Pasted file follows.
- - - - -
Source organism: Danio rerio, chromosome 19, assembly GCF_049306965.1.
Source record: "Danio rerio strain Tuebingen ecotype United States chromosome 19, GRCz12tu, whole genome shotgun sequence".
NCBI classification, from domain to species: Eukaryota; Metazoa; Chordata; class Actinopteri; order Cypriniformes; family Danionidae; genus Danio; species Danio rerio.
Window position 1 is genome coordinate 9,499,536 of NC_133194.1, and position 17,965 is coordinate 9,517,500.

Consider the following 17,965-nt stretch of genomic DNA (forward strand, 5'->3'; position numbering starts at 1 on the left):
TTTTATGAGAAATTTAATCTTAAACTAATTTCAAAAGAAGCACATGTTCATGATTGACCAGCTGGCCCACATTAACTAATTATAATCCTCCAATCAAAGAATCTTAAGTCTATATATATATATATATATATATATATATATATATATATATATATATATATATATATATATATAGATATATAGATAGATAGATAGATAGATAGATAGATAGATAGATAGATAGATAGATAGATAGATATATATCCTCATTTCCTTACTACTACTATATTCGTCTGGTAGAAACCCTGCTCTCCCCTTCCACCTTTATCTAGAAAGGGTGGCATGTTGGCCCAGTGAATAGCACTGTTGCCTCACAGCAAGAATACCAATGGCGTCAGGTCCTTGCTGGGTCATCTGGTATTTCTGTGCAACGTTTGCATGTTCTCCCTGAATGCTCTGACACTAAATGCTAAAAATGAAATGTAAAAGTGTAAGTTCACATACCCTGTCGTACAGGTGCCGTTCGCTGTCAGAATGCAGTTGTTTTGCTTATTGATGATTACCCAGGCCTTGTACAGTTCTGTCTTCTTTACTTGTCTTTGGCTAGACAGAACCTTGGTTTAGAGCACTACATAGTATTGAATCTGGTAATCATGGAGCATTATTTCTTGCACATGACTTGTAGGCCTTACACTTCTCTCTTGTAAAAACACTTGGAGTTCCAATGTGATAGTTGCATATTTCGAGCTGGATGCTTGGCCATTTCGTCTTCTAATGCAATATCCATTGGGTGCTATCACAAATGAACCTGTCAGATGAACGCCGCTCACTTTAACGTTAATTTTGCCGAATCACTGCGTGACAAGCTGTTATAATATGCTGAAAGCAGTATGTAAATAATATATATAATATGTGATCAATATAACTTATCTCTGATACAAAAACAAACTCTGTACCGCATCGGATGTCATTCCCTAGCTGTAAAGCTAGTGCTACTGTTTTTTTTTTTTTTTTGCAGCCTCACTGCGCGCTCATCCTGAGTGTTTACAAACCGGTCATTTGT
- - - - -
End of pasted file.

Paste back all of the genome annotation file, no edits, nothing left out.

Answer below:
Source organism: Danio rerio, chromosome 19, assembly GCF_049306965.1.
Source record: "Danio rerio strain Tuebingen ecotype United States chromosome 19, GRCz12tu, whole genome shotgun sequence".
NCBI classification, from domain to species: Eukaryota; Metazoa; Chordata; class Actinopteri; order Cypriniformes; family Danionidae; genus Danio; species Danio rerio.
Window position 1 is genome coordinate 9,499,536 of NC_133194.1, and position 17,965 is coordinate 9,517,500.

Consider the following 17,965-nt stretch of genomic DNA (forward strand, 5'->3'; position numbering starts at 1 on the left):
TTTTATGAGAAATTTAATCTTAAACTAATTTCAAAAGAAGCACATGTTCATGATTGACCAGCTGGCCCACATTAACTAATTATAATCCTCCAATCAAAGAATCTTAAGTCTATATATATATATATATATATATATATATATATATATATATATATATATATATATATATATATAGATATATAGATAGATAGATAGATAGATAGATAGATAGATAGATAGATAGATAGATAGATAGATATATATCCTCATTTCCTTACTACTACTATATTCGTCTGGTAGAAACCCTGCTCTCCCCTTCCACCTTTATCTAGAAAGGGTGGCATGTTGGCCCAGTGAATAGCACTGTTGCCTCACAGCAAGAATACCAATGGCGTCAGGTCCTTGCTGGGTCATCTGGTATTTCTGTGCAACGTTTGCATGTTCTCCCTGAATGCTCTGACACTAAATGCTAAAAATGAAATGTAAAAGTGTAAGTTCACATACCCTGTCGTACAGGTGCCGTTCGCTGTCAGAATGCAGTTGTTTTGCTTATTGATGATTACCCAGGCCTTGTACAGTTCTGTCTTCTTTACTTGTCTTTGGCTAGACAGAACCTTGGTTTAGAGCACTACATAGTATTGAATCTGGTAATCATGGAGCATTATTTCTTGCACATGACTTGTAGGCCTTACACTTCTCTCTTGTAAAAACACTTGGAGTTCCAATGTGATAGTTGCATATTTCGAGCTGGATGCTTGGCCATTTCGTCTTCTAATGCAATATCCATTGGGTGCTATCACAAATGAACCTGTCAGATGAACGCCGCTCACTTTAACGTTAATTTTGCCGAATCACTGCGTGACAAGCTGTTATAATATGCTGAAAGCAGTATGTAAATAATATATATAATATGTGATCAATATAACTTATCTCTGATACAAAAACAAACTCTGTACCGCATCGGATGTCATTCCCTAGCTGTAAAGCTAGTGCTACTGTTTTTTTTTTTTTTTTGCAGCCTCACTGCGCGCTCATCCTGAGTGTTTACAAACCGGTCATTTGT